Role of Microorganisms in Degradation and Removal of Anticonvulsant Drugs: A Review
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Over the past few years, large amounts of pharmaceutical compounds along with their active metabolites are emerging as environmental pollutants, which enters into water systems from different sources, such as sewage (human and animal excretion), landfill sites, wastewater from pharmaceutical industries and hospitals. In recent years the wide use of anticonvulsant drugs is one of the environmental concern due to its frequent use and determination in the environment. Anticonvulsant drugs and their metabolites are present in trace concentrations of µg L−1 to mg L−1 in water bodies. Biodegradation of these drug depends upon the different factors, such as physicochemical properties of drug, environmental factors (i.e. pH, light, temperature) and type of microbial strain. Different microbes like fungal strains (Cunninghamella elegans ATCC 9245, Umbelopsis ramanniana R-56) and Bacillus and Streptomyces species of bacteria have been reported with the ability to degrade pharmaceutical compounds via metabolic and metabolic pathways. This chapter summarizes the knowledge about biotransformation or biodegradation of anticonvulsant drugs and their metabolic pathways.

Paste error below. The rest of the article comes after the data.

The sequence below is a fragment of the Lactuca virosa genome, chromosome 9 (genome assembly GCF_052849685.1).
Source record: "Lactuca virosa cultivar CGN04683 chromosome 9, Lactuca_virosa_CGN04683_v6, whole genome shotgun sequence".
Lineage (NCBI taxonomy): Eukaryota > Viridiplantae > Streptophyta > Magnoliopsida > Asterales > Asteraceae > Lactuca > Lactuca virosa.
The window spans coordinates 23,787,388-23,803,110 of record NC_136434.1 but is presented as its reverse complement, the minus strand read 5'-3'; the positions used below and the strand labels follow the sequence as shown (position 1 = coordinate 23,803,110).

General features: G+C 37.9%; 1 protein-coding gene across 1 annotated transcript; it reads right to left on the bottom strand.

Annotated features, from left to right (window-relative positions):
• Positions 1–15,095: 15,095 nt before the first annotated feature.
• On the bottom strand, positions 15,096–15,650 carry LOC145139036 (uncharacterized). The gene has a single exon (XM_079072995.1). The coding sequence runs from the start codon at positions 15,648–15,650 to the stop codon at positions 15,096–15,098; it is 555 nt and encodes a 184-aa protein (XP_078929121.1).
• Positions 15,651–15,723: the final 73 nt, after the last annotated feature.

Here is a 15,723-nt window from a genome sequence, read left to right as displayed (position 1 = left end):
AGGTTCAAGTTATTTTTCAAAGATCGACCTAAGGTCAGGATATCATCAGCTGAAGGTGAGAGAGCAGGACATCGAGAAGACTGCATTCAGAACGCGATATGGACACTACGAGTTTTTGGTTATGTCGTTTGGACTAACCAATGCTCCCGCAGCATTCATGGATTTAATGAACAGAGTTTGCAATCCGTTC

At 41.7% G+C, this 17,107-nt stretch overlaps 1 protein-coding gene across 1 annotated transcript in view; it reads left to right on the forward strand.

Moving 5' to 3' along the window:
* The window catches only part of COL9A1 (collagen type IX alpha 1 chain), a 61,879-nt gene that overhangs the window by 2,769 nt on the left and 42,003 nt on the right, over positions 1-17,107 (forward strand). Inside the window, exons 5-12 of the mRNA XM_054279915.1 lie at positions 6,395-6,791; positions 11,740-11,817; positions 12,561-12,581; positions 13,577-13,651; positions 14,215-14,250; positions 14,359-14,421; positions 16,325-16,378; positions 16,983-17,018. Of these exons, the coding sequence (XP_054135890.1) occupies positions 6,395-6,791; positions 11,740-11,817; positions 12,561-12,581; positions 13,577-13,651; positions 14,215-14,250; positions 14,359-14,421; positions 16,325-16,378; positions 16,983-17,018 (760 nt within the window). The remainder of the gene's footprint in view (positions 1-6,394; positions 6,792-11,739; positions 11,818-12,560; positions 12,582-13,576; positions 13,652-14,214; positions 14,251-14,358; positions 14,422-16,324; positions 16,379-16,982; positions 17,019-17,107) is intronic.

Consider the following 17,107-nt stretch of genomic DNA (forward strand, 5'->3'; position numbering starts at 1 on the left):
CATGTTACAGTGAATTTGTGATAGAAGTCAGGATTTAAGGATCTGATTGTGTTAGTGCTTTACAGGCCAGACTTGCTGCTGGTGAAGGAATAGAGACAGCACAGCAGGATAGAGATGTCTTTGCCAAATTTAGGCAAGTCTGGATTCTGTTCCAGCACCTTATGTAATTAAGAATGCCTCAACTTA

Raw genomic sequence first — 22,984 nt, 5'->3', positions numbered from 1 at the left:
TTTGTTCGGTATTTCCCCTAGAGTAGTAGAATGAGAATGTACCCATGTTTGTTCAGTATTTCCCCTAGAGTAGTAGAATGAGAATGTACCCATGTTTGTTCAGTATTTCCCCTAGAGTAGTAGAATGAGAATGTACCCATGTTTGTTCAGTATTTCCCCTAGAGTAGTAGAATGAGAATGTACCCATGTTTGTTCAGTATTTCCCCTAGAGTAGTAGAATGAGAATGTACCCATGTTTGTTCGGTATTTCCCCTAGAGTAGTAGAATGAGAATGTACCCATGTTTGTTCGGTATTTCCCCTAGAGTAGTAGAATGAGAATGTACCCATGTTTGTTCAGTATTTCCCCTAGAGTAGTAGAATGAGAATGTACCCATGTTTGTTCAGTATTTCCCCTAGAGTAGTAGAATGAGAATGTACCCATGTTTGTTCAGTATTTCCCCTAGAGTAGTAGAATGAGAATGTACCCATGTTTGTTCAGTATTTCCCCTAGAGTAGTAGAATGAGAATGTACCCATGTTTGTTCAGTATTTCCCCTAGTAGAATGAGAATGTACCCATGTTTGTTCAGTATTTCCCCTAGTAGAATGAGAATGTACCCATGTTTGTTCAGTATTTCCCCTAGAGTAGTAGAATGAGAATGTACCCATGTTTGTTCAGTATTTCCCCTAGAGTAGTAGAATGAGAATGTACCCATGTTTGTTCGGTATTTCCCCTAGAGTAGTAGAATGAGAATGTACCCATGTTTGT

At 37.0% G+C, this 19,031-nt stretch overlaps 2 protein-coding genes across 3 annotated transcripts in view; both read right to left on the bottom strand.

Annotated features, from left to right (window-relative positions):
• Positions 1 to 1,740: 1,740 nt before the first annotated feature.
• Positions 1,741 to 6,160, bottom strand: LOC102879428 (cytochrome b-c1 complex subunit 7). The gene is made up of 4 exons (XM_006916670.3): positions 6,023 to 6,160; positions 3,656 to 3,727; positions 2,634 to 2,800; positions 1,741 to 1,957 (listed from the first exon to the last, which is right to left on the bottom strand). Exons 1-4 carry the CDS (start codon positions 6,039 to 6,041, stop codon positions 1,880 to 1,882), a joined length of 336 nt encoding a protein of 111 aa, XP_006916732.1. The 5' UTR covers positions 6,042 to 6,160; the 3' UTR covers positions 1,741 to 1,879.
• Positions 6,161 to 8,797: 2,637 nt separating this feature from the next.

KeywordsBiodegradation Anticonvulsant drugs Microorganisms Metabolic pathways
The authors thank the financial support from Indian Institute of Technology (Indian School of Mines), Dhanbad under Junior Research Fellowship scheme funded by Ministry of Human Resource Development (MHRD).
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